The cemetery that left the biggest impression on me was the British cemetery. Unlike the state commissioned stones at the American and German cemeteries, the British cemetery let the family of each of the dead customize their stones. This personalization really brought forth the British idea of the “People’s War.” The British believe that all fallen soldiers should be memorialized. Within this national cemetery lie, not only British citizens, but Polish, Czechs, Muslims, Jamaicans, and many more young soldiers who lost their lives during the invasion. Each inscription on the graves serves as a way of making the man who lies there not just another number in the high amount of casualties, but an individual. There were inscriptions from parents, children, and wives who memorialized the dead buried below. Each grave also was decorated with a wide range of flowers so that not one grave lay barren. This cemetery highlighted the sacrifice of the person rather than the group – turning numbers back into people.
As I was walking through the Caen Memorial Museum I noted a ratted and torn Nazi flag. I was reminded, from this, of an old poem titled, “Ozymandias” by Percy Shelley. In this poem a traveller comes upon a ruin in the middle of a barren land. Upon this crumbled statue is the inscription, “My name is Ozymandias, King of Kings: Look at my works, ye mighty, and despair!” Nothing remains, during the time of the traveller, but a lone decayed embodiment of what was. I have begun to compare Hitler’s Regime to that of Ozymandias. As Hitler built his empire, his followers and soldiers must have really believed they were building a great power that would attest the wrath of time. All of these flags, bronze eagles, and insignias that I pass in these various museums were made with an aspiration of grand legacy. How amazing it is to now to see the remains of this empire that completely crumbled away in only twelve years – ye is no longer mighty.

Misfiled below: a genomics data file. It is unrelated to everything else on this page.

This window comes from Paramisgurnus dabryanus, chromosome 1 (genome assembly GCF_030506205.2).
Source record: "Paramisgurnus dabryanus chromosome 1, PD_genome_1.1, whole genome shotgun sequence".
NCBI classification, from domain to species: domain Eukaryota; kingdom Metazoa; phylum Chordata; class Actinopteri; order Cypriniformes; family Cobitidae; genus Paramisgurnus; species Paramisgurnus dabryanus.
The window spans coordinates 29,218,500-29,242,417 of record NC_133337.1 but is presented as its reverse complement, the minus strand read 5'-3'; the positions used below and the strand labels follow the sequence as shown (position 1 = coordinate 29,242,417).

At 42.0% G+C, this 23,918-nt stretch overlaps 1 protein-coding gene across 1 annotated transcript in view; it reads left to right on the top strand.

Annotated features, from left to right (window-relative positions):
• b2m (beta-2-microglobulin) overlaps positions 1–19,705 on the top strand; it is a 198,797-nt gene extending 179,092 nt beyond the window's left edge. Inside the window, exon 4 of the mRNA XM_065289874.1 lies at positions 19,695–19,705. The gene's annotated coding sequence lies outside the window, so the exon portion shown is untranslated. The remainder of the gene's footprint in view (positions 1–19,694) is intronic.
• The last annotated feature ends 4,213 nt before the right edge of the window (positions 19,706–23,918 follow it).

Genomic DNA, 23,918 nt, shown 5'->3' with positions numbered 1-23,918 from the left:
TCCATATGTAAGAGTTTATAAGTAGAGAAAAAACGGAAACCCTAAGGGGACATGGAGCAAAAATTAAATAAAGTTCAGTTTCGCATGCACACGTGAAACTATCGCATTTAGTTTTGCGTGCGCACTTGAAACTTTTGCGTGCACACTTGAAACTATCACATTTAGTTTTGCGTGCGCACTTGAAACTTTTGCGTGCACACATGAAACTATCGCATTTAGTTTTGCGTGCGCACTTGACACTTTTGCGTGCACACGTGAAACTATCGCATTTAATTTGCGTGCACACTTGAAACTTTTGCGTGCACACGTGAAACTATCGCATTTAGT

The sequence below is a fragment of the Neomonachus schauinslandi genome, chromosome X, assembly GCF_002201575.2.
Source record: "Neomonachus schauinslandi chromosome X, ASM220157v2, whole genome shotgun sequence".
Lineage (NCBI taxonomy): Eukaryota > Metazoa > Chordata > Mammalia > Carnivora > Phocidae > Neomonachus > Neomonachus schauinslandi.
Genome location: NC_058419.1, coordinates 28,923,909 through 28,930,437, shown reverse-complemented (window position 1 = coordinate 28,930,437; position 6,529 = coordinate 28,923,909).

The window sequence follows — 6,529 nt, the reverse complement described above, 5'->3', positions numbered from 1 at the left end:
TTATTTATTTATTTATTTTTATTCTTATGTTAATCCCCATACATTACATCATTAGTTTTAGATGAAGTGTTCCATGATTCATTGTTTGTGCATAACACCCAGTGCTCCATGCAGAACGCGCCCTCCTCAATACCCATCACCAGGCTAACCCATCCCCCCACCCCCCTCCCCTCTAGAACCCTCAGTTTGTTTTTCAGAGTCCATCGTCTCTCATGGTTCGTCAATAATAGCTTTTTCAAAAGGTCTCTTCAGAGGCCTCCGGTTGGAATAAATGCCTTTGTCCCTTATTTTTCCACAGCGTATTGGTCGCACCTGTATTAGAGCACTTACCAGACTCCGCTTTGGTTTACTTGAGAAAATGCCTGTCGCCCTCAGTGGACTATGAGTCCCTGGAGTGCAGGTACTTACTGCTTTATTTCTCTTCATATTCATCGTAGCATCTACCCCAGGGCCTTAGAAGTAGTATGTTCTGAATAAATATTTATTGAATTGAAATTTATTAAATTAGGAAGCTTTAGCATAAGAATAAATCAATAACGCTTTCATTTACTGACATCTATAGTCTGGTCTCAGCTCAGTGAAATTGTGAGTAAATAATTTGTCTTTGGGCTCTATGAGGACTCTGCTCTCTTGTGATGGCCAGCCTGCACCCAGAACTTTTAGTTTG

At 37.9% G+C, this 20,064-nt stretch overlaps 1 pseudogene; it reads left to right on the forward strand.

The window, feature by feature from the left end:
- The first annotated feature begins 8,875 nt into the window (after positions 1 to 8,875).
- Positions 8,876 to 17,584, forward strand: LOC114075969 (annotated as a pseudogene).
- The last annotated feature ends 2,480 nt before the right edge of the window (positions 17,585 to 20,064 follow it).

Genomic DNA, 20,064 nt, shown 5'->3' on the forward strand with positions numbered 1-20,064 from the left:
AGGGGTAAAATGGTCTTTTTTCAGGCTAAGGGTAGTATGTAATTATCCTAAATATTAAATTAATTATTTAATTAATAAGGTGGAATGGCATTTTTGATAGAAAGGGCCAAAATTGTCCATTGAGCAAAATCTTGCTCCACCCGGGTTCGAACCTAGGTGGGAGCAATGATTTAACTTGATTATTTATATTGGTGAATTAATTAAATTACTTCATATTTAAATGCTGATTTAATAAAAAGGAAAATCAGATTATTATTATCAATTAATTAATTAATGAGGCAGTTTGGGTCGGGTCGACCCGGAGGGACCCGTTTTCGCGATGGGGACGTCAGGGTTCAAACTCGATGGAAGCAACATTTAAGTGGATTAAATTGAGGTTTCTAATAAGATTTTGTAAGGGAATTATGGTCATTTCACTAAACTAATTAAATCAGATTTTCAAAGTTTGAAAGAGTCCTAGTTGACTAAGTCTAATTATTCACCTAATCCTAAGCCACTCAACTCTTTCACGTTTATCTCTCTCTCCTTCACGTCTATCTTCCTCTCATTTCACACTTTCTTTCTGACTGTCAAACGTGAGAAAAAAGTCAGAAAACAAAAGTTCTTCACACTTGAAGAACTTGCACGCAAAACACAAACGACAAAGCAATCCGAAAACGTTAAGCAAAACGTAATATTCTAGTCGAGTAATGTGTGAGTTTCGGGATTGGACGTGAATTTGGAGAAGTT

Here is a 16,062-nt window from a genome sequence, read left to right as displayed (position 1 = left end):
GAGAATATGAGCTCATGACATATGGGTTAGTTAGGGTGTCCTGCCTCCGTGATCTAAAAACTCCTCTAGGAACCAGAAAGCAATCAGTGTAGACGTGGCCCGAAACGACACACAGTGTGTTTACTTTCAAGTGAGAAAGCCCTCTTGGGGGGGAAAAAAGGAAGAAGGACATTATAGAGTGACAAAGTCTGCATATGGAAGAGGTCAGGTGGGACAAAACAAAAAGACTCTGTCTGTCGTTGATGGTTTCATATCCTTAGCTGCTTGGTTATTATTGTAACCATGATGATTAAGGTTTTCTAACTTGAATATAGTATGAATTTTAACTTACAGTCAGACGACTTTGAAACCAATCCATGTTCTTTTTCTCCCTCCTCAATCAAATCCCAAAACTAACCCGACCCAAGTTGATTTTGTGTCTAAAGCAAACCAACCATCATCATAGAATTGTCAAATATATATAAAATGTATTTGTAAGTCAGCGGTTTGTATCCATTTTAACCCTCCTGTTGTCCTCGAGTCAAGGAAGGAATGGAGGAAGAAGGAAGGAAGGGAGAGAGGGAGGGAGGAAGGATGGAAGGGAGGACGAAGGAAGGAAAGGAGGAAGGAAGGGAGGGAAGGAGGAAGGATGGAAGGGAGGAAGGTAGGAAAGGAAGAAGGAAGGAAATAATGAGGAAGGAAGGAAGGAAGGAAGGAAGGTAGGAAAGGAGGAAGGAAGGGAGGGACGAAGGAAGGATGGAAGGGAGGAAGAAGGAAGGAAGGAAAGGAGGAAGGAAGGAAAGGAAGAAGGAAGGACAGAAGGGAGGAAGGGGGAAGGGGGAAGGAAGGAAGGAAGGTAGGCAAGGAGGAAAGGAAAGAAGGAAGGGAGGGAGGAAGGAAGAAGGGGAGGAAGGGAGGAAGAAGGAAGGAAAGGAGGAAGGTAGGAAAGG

During my time in Bayeux, I also saw the Bayeux Tapestry and Mont St. Michele. I have studied the Bayeux Tapestry since my freshmen year – when I was also studying anthropology. The Tapestry, often referred to as the first comic strip, is one of the best-preserved pieces of art from the 11th century. Commissioned in 1066 to celebrate the coronation of William the Conquer, this visit really melded well with my other visits to both Notre Dame de Bayeux and Westminster Abbey. The survival of the ornate detail, that remains intact after nine centuries, is truly miraculous. I really wish I could revisit the tapestry and spend hours studying all the pictures and hidden gems – it seems like one of those works where you notice something new each time you view it. Mont St. Michele was stunning with its gravity-defying medieval architecture. It was rainy, foggy and dreary during our visit, which is my absolute favorite weather. I felt like I was crossing the misty and haunting moors of Bronte’s, “Withering Heights.” From a distance, the abbey really does appear to be something out of Dracula. Its spires and dramatic location upon an island, surrounded by farmlands, really makes it look foreboding. The inside of the abbey was stunning and I really felt transported back to the medieval period.
Off to Paris tomorrow. Still humble.